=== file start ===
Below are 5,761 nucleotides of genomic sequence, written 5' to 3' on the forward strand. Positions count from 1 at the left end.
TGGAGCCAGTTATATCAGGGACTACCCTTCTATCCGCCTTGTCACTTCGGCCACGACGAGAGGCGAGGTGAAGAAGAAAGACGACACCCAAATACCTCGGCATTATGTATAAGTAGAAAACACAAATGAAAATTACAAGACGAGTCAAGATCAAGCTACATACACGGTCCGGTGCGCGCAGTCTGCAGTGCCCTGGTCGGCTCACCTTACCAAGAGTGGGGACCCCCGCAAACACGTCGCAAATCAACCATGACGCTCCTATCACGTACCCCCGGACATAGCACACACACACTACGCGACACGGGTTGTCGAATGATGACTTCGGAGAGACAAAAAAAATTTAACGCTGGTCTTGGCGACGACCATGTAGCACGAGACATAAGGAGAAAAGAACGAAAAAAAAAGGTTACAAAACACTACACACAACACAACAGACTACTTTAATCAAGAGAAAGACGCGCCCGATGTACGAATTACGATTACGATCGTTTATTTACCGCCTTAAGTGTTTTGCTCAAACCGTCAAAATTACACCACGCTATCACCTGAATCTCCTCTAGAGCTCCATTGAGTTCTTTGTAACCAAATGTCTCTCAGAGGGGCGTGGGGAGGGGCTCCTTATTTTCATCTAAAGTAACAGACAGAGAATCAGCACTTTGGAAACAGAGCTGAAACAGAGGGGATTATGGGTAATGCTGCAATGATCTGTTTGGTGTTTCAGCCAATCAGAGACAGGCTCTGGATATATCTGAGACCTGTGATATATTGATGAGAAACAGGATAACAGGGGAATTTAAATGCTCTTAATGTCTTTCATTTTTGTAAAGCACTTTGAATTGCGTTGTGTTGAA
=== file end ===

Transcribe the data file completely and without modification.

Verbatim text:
Below are 5,761 nucleotides of genomic sequence, written 5' to 3' on the forward strand. Positions count from 1 at the left end.
TGGAGCCAGTTATATCAGGGACTACCCTTCTATCCGCCTTGTCACTTCGGCCACGACGAGAGGCGAGGTGAAGAAGAAAGACGACACCCAAATACCTCGGCATTATGTATAAGTAGAAAACACAAATGAAAATTACAAGACGAGTCAAGATCAAGCTACATACACGGTCCGGTGCGCGCAGTCTGCAGTGCCCTGGTCGGCTCACCTTACCAAGAGTGGGGACCCCCGCAAACACGTCGCAAATCAACCATGACGCTCCTATCACGTACCCCCGGACATAGCACACACACACTACGCGACACGGGTTGTCGAATGATGACTTCGGAGAGACAAAAAAAATTTAACGCTGGTCTTGGCGACGACCATGTAGCACGAGACATAAGGAGAAAAGAACGAAAAAAAAAGGTTACAAAACACTACACACAACACAACAGACTACTTTAATCAAGAGAAAGACGCGCCCGATGTACGAATTACGATTACGATCGTTTATTTACCGCCTTAAGTGTTTTGCTCAAACCGTCAAAATTACACCACGCTATCACCTGAATCTCCTCTAGAGCTCCATTGAGTTCTTTGTAACCAAATGTCTCTCAGAGGGGCGTGGGGAGGGGCTCCTTATTTTCATCTAAAGTAACAGACAGAGAATCAGCACTTTGGAAACAGAGCTGAAACAGAGGGGATTATGGGTAATGCTGCAATGATCTGTTTGGTGTTTCAGCCAATCAGAGACAGGCTCTGGATATATCTGAGACCTGTGATATATTGATGAGAAACAGGATAACAGGGGAATTTAAATGCTCTTAATGTCTTTCATTTTTGTAAAGCACTTTGAATTGCGTTGTGTTGAA